• Adaptive Security: No system can be fully secure with a static set
of defenses. A self configuring, self learning defense mechanism that
automatically reconfigure and learn about attacks and put up necessary
defense mechanisms is crucial in providing the necessary security.

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4.

SECURE FLASH PROGRAMMING 6 CS14-806(P) Seminar, 2018

4

Secure Flash Programming 6

Figure 7: Secure Flash Programming Architecture

• Creating software image:

–  Generating base image: The software code is compiled into bi-

nary file, which will be signed and then flashed on to the flash chip.

–  Hashing: A suitable hashing algorithm is used to generate the hash
signature of the base image. This signature uniquely identifies the
image and is very difficult to spoof.

–  Signing (RSA): There is a public and private pair of keys that
belong to the manufacturer. The private key is used to securely
sign the hash of the base image.

–  Flashing: The base image, along with the signed hash is com-
binely flashed onto the chips, which are then mass manufactured in
factories.

• Verifying software image:

–  Generating hash: The base image is extracted from the flash chip
and is passed trough the same hashing algorithm which was used
during manufacturing.

–  Extracting signed hash: The signed hash is extracted and is
decrypted using the public key of the vendor. This key is available
to all and is the only one which can accurately decrypt the signed
hash.

–  Verifying the hash: Both the signed hash and generated hash
are checked for equality. If they are found equal, the base image
is loaded onto the primary memory and execution of the program
begins. Otherwise, if the software had been tampered, the modified
code will not pass the test, and will not be executed.

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5.

E.V.I.T.A. CS14-806(P) Seminar, 2018
5 E.V.I.T.A.

E-Safety Vehicle Intrusion Protected Applications 7

Figure 8: EVITA Project Partners

5.1 EVITA Security Requirements

Integrity of hardware security module

Integrity and authenticity of in-vehicle software and data

Integrity and authenticity of in-vehicular communication

Confidentiality of in-vehicular communication and data

Proof of platform integrity and authenticity to other (remote) entities

Access Control to in-vehicle data and resources

5.2 EVITA Functional Requirements

Physical stress resistance to endure an average vehicle life of over 20
years.

Bandwidth and latency performance that meets at least ISO 11898.

Compatibility with existing ECU security modules, i.e. with HIS-SHE

Compatibility with existing ECU microprocessor architectures

Open, patent free specifications for cost-efficient OEM-wide application

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5.

E.V.I.T.A. CS14-806(P) Seminar, 2018
5.3 EVITA Topologies

Based on the requirements of the nodes, there are 3 categories of EVITA
Hardwares. They are introduced to reduce the cost and latency as not all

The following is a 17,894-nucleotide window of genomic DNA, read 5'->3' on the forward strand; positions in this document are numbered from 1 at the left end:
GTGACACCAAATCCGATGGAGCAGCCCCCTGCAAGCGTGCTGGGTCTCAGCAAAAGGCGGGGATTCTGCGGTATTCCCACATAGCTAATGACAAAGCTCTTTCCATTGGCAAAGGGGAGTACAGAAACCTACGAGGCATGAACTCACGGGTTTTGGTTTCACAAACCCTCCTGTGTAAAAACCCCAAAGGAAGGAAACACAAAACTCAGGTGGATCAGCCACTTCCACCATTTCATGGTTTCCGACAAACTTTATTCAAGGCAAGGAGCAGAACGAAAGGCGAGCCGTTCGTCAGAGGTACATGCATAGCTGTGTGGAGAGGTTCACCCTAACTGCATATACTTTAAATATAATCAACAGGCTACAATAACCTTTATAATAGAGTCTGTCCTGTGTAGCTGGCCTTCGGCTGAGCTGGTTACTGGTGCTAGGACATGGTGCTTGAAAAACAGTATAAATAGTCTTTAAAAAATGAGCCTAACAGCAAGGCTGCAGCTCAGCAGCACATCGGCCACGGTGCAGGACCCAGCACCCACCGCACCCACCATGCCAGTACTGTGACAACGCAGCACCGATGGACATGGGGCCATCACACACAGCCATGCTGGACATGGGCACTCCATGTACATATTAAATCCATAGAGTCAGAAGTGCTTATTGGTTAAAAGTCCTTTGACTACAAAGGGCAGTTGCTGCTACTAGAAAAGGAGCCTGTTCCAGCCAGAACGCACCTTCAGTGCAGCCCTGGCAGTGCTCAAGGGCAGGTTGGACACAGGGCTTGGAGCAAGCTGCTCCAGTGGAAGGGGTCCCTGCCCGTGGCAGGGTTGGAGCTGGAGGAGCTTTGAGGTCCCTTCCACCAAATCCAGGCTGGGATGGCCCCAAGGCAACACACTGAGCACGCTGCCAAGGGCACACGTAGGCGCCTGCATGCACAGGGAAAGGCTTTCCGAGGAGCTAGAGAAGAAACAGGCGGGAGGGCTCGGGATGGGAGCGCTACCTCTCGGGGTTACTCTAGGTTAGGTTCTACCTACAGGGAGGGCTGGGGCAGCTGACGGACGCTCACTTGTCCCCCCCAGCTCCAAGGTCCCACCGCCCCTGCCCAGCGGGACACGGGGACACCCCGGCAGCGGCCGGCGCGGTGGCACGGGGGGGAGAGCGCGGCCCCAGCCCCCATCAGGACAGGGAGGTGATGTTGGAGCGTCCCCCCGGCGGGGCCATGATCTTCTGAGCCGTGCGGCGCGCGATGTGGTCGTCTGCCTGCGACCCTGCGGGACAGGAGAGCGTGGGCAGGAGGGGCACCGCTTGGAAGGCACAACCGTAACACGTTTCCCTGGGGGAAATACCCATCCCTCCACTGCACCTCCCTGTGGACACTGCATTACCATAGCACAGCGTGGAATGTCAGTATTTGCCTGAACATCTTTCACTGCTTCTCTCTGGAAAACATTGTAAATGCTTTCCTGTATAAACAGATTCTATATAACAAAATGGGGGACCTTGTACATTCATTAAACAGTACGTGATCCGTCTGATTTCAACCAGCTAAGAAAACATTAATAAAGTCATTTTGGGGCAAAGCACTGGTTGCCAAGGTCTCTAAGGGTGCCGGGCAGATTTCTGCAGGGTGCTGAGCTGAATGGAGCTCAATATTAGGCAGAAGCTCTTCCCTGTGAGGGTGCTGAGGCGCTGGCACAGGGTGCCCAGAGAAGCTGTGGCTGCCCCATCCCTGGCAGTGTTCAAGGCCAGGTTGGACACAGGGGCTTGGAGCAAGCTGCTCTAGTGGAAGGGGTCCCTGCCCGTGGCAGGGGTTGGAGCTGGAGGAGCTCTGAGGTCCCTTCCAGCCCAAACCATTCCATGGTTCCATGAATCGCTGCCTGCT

communication needs to be secured in the highest order possible.

5.3.1 EVITA Full HSM

Figure 9: Topology of EVITA full version HSM

EVITA Full HSM is the maximum security HSM which is used only where
V2X Communication takes place. It has a fully featured ECC Engine and
WHIRLPOOL Hashing engine. It is used to secure the communication with
the outward world, which requires maximum security.

5.3.2 EVITA Medium HSM

Figure 10: Topology of EVITA Medium version HSM

EVITA Medium version is used inside In-Vehicle domain control ECU’s like
Engine, PowerTrain, Brakes, etc. It does not feature the ECC engine as the
communication between ECU’s are highly time critical and thus require low
latency. So it uses simpler techniques to verify the authenticity of the data
being sent.

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5.

E.V.I.T.A. CS14-806(P) Seminar, 2018
5.3.3 EVITA Light HSM

Figure 11: Topology of EVITA Light version HSM

EVITA Light version HSM is used in all the important sensors. It is the fastest
among all the three types of HSM’s present. But it is also the least secure as
it lacks most of the important security modules.

5.3.4 EVITA Deployment architecture

Figure 12: EVITA Deployment architecture

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6. S.H.E. CS14-806(P) Seminar, 2018
6 S.H.E.

Secure Hardware Extension

Figure 13: SHE Project Partners

The SHE specification defines a set of functions and a programmers model
(API) that allows a secure zone to coexist within any electronic control unit
installed in the vehicle.

6.1 Implementation

SHE is implemented as a dedicated but securely firewalled microcontroller
architecture called the CSE – Cryptographic Security Engine It was de-
veloped in 2008 as an Open and free standard.

Figure 14: SHE Implementation

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7.

CONCLUSION CS14-806(P) Seminar, 2018
7 Conclusion

Connected and autonomous vehicles are one of the most promising devel-
opments that is going to happen in the near future. It is said to bring about
a huge change in lifestyle, making transportation more safe, economic and easy.
It should be noted that the major technological advances often create a plethora
of loopholes for attackers to break into. So, a high amount of concern should
be given for the safety of connected vehicles as the damages that can be caused
by hacking them are significantly huge.
Using the above mentioned practises, it can be said that many major threats
can be avoided. Constant study and research must be conducted in this field
so that the researchers can always stay ahead of the attackers.